That's how the system is built.  In order to study math or analyze a paragraph, that system has to take a back seat and acetylcholine is the main messenger of the "flow" system.

 

Very cool!

 

If you're running low on acetylcholine, you'll never get the prefrontal cortex to turn on accurately.

 

See!

 

Finally, the big clue.

Nicotine and ADHD 

Nicotine is the only good driver of acetylcholine pathways that we have.  

 

That's the issue...there aren't good meds that drive acetylcholine so they went to dopamine and other pathways.

 

As we covered in our CBD and nicotine addiction, smoking may just be self-medicating for acetylcholine and the mental health issues tied to (schizophrenia, ADHD, etc).

 

For example: 

Teenagers and adults with attention-deficit/hyperactivity disorder (ADHD) are more likely to smoke cigarettes and become nicotine-dependent than their peers who do not have ADHD 

https://www.verywellmind.com/adhd-and-smoking-20773

 

Not only does smoking improve attention (duh...you now know why) but it can create a sense of calm (that parasympathetic nervous system).

 

Some people will smoke in the middle of the night to back to sleep!  That's very odd for a stimulant until you understand that acetylcholine is key to the rest and digest.

 

Don't take it from us...here's Harvard medical's take: 

Researchers are testing nicotine and related compounds as treatments for Alzheimer's disease, Parkinson's disease, attention-deficit/hyperactivity disorder (ADHD), and other conditions. 

https://www.health.harvard.edu/newsletter_article/Nicotine_It_may_have_a_good_side

 

Finally, what about the meds used for ADHD?

ADHD medications and acetylcholine 

We touched on how the main meds are essentially discount amphetamine.

 

If we need a smoking gun: 

Methylphenidate dose-dependently increases ACh levels in the prefrontal cortex 

https://www.nature.com/articles/4001763

 

Yet, the major websites still recycle the same dopamine stuff which is decades old.

 

Of course, amphetamines will increase dopamine (temporarily)...that's why they're addictive!

 

shop and compare isolate cbd online

 

One final note on acetylcholine….there are ways to increase it naturally: 

  • Cold exposure will boost acetylcholine
  • Mindful meditation, Yoga, Tai Chi (the breathing aspect is key)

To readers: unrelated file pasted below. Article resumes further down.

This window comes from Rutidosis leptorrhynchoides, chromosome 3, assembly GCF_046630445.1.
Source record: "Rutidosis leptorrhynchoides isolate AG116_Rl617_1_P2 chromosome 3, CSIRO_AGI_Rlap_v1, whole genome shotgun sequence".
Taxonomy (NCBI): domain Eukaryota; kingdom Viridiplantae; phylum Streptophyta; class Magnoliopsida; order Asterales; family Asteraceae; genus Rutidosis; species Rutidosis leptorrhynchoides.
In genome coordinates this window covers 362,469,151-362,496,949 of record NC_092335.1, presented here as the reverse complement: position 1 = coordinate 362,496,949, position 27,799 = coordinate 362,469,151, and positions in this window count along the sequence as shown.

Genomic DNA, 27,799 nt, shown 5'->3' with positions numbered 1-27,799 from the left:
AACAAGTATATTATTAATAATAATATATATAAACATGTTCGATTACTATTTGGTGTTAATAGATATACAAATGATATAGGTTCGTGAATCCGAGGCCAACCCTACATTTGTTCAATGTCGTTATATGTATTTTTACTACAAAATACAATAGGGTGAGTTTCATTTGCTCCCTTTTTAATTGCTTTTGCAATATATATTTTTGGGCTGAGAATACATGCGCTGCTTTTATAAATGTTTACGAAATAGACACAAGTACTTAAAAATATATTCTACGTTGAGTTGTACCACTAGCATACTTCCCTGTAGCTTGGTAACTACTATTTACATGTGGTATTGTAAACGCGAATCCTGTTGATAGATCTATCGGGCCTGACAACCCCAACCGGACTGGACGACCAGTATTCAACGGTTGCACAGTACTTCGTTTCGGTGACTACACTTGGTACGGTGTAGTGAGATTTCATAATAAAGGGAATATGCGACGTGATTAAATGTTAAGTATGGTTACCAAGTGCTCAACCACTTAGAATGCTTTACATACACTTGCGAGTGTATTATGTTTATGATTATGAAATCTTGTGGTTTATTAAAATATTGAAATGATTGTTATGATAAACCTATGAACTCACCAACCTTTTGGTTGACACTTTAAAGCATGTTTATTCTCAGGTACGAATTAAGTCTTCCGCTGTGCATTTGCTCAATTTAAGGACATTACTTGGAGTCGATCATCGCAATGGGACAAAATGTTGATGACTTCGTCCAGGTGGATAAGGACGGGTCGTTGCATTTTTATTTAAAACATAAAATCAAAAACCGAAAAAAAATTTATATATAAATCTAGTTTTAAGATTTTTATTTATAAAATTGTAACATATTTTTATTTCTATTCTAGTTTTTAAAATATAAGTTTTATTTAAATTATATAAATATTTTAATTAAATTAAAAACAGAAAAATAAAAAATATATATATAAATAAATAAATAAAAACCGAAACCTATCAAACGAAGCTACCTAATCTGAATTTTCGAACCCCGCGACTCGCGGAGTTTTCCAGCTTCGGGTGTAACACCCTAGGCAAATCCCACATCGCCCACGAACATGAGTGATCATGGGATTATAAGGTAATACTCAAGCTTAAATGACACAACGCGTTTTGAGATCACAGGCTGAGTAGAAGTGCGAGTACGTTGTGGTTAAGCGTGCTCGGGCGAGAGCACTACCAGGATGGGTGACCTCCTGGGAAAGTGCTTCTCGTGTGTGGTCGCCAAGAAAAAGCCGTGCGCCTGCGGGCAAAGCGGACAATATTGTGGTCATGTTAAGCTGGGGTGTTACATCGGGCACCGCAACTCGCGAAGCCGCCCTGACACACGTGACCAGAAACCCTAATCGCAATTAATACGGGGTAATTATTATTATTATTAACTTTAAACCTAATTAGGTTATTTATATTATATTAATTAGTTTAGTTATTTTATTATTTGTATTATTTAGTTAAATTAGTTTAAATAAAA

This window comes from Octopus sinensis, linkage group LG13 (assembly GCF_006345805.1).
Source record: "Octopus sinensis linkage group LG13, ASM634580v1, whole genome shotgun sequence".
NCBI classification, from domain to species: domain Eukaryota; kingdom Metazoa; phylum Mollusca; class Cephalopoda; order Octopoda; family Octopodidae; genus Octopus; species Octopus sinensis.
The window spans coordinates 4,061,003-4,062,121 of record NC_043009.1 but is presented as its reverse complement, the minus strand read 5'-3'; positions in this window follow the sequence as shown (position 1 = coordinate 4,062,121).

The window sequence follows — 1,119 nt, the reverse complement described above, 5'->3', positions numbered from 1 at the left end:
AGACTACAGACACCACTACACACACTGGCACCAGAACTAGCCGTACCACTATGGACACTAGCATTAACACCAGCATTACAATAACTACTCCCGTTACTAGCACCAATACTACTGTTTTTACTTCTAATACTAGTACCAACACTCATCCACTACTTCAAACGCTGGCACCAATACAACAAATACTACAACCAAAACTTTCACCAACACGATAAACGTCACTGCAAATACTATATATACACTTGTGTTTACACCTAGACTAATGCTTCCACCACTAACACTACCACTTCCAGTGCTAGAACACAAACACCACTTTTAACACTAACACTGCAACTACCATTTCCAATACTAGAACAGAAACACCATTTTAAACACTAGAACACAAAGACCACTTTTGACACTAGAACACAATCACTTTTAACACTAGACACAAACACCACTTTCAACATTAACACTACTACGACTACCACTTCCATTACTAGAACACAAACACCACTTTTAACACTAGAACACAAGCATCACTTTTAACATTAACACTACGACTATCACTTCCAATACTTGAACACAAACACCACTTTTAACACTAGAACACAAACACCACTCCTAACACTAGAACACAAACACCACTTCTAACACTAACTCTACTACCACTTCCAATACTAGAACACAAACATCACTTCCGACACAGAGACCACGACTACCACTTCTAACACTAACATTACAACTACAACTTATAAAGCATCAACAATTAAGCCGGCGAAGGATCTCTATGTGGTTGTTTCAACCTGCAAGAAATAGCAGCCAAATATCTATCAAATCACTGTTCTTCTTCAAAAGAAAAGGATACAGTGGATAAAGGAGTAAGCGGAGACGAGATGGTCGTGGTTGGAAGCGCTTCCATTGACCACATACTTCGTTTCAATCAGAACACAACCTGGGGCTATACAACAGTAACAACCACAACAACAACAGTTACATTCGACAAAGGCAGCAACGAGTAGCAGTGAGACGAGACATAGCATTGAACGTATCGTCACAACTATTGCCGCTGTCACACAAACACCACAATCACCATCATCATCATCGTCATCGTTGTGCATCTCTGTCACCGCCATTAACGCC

• Deep breathing (any stimulation of the vagus nerve where acetylcholine is released really)
  • Eggs and peanuts (since organ meat isn't flying off the shelf)
  • CDP Choline supplements (buy here)

 

More detail is here: 

https://www.health.harvard.edu/staying-healthy/a-possible-brain-food-that-youve-probably-never-heard-of

 

We rest our case.

 

Let's turn our attention to inflammation and our immune system.

Inflammation and ADD or ADHD


We've covered in detail how increased inflammation or the inability to repair this damage are tied to a host of mental health issues including bipolar which shares a strong association with ADHD.

 

Let's dig deeper.

 

We'll introduce you first to cytokines...our little inflammatory agents.

 

Leave it to our European counterparts to really do the research on this: 

Total symptom ratings were associated with increases of the interleukins IL-16 and IL-13, where relations of IL-16 (along with decreased S100B) with hyperactivity, and IL-13 with inattention were notable.  

https://pubmed.ncbi.nlm.nih.gov/20534153/

 

IL16 and IL13 are inflammatory markers.

 

There are even associations between genes for cytokine production (immune system) and ADHD.

 

Maybe more interesting is the fact that ADHD medications reverse this inflammatory trend.

 

The above link points to a range of different studies.  Check out CBD and neuroinflammation.

 

Remember how premature birth and infection during pregnancy were risk factors? 

Among the risk factors for ADHD, preterm birth and perinatal infections are of significant relevance (15, 16). It is worth noticing that these conditions are associated with neuroinflammation marked by microglia activation. 

https://www.ncbi.nlm.nih.gov/pmc/articles/PMC5684106/

 

Think brain or nervous system inflammation.

 

That's one side of the coin...the damage side.  What about the repair side?

Neurogenesis and ADD or ADHD 

This may be the most important section of this entire review.

 

Why?  It's something we can actually influence.

 

Neurogenesis is the process of brain repair (see CBD and brain repair).

 

It's an entire system that's tasked with maintenance and growth of our brain.  

 

The main reason why SSRIs are so popular (till they stop working) is due to this effect of serotonin.

 

See CBD versus SSRIs or how do SSRIs really work.

 

Some of the gene risks tied to ADHD lie within this pathway.

 

BDNF is a big one!

 

It's our brain's fertilizer.  Check out CBD and BDNF.

 

You probably haven't heard of it but it's the key to psilocybin, exercise, mindful meditation, and yes...CBD.

 

As least as far as the brain and nervous system go.

 

Look no further than the class of ADHD medications currently used.

 

If you dig down further beyond the amphetamine status, you'll find our old friend.